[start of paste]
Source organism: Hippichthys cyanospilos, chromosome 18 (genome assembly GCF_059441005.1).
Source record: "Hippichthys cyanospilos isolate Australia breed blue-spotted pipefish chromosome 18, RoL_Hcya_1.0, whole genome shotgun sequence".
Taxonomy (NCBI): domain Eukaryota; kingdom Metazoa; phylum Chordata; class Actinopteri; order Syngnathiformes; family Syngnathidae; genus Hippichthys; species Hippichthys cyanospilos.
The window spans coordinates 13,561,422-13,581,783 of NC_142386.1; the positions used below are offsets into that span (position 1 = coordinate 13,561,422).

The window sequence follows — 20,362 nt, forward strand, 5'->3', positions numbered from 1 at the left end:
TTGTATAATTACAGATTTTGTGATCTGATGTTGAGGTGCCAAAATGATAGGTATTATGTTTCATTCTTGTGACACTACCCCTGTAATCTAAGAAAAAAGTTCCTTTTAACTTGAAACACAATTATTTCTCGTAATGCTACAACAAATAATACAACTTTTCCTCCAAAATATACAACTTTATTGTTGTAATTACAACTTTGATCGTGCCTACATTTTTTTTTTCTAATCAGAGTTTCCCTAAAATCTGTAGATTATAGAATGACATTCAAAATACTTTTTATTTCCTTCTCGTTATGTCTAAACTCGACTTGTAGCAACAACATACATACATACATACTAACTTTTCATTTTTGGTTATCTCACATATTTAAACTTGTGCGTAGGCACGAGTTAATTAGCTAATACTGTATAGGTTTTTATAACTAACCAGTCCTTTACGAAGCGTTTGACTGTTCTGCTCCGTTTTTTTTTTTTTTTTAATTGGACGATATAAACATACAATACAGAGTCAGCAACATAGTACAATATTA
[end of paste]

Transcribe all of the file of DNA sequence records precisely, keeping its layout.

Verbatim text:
Source organism: Hippichthys cyanospilos, chromosome 18 (genome assembly GCF_059441005.1).
Source record: "Hippichthys cyanospilos isolate Australia breed blue-spotted pipefish chromosome 18, RoL_Hcya_1.0, whole genome shotgun sequence".
Taxonomy (NCBI): domain Eukaryota; kingdom Metazoa; phylum Chordata; class Actinopteri; order Syngnathiformes; family Syngnathidae; genus Hippichthys; species Hippichthys cyanospilos.
The window spans coordinates 13,561,422-13,581,783 of NC_142386.1; the positions used below are offsets into that span (position 1 = coordinate 13,561,422).

The window sequence follows — 20,362 nt, forward strand, 5'->3', positions numbered from 1 at the left end:
TTGTATAATTACAGATTTTGTGATCTGATGTTGAGGTGCCAAAATGATAGGTATTATGTTTCATTCTTGTGACACTACCCCTGTAATCTAAGAAAAAAGTTCCTTTTAACTTGAAACACAATTATTTCTCGTAATGCTACAACAAATAATACAACTTTTCCTCCAAAATATACAACTTTATTGTTGTAATTACAACTTTGATCGTGCCTACATTTTTTTTTTCTAATCAGAGTTTCCCTAAAATCTGTAGATTATAGAATGACATTCAAAATACTTTTTATTTCCTTCTCGTTATGTCTAAACTCGACTTGTAGCAACAACATACATACATACATACTAACTTTTCATTTTTGGTTATCTCACATATTTAAACTTGTGCGTAGGCACGAGTTAATTAGCTAATACTGTATAGGTTTTTATAACTAACCAGTCCTTTACGAAGCGTTTGACTGTTCTGCTCCGTTTTTTTTTTTTTTTTAATTGGACGATATAAACATACAATACAGAGTCAGCAACATAGTACAATATTA